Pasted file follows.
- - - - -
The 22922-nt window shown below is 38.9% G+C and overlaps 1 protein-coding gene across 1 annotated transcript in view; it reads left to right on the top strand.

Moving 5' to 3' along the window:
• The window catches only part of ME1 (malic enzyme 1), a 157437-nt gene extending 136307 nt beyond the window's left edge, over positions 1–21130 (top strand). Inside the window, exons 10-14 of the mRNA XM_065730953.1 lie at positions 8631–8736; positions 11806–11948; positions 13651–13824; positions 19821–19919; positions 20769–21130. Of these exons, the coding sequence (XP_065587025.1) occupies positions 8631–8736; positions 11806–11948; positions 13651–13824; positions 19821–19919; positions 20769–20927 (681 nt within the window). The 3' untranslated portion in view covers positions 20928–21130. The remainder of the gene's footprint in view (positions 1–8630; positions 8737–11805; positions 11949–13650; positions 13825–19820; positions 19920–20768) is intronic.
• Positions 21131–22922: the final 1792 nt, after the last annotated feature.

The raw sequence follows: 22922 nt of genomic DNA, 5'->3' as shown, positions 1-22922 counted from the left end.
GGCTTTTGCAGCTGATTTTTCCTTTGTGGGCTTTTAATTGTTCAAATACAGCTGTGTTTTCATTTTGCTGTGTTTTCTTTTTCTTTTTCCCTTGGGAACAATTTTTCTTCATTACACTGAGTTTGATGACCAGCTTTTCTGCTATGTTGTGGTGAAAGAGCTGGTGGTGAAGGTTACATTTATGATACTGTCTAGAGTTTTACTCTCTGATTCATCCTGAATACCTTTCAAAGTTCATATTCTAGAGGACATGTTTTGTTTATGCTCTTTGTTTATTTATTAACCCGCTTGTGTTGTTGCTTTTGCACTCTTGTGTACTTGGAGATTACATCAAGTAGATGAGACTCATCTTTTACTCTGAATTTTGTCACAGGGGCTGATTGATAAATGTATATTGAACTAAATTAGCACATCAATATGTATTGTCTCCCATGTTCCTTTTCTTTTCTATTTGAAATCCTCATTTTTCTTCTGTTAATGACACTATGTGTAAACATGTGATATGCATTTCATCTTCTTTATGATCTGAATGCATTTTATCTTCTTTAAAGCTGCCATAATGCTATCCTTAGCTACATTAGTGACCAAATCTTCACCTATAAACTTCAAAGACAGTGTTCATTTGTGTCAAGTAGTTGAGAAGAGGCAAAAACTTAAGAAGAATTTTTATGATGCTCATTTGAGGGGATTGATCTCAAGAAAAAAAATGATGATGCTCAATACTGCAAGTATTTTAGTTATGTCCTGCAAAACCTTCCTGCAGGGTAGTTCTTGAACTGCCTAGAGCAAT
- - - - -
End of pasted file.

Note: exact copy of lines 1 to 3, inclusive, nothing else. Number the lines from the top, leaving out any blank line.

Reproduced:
The 22922-nt window shown below is 38.9% G+C and overlaps 1 protein-coding gene across 1 annotated transcript in view; it reads left to right on the top strand.

Moving 5' to 3' along the window:
• The window catches only part of ME1 (malic enzyme 1), a 157437-nt gene extending 136307 nt beyond the window's left edge, over positions 1–21130 (top strand). Inside the window, exons 10-14 of the mRNA XM_065730953.1 lie at positions 8631–8736; positions 11806–11948; positions 13651–13824; positions 19821–19919; positions 20769–21130. Of these exons, the coding sequence (XP_065587025.1) occupies positions 8631–8736; positions 11806–11948; positions 13651–13824; positions 19821–19919; positions 20769–20927 (681 nt within the window). The 3' untranslated portion in view covers positions 20928–21130. The remainder of the gene's footprint in view (positions 1–8630; positions 8737–11805; positions 11949–13650; positions 13825–19820; positions 19920–20768) is intronic.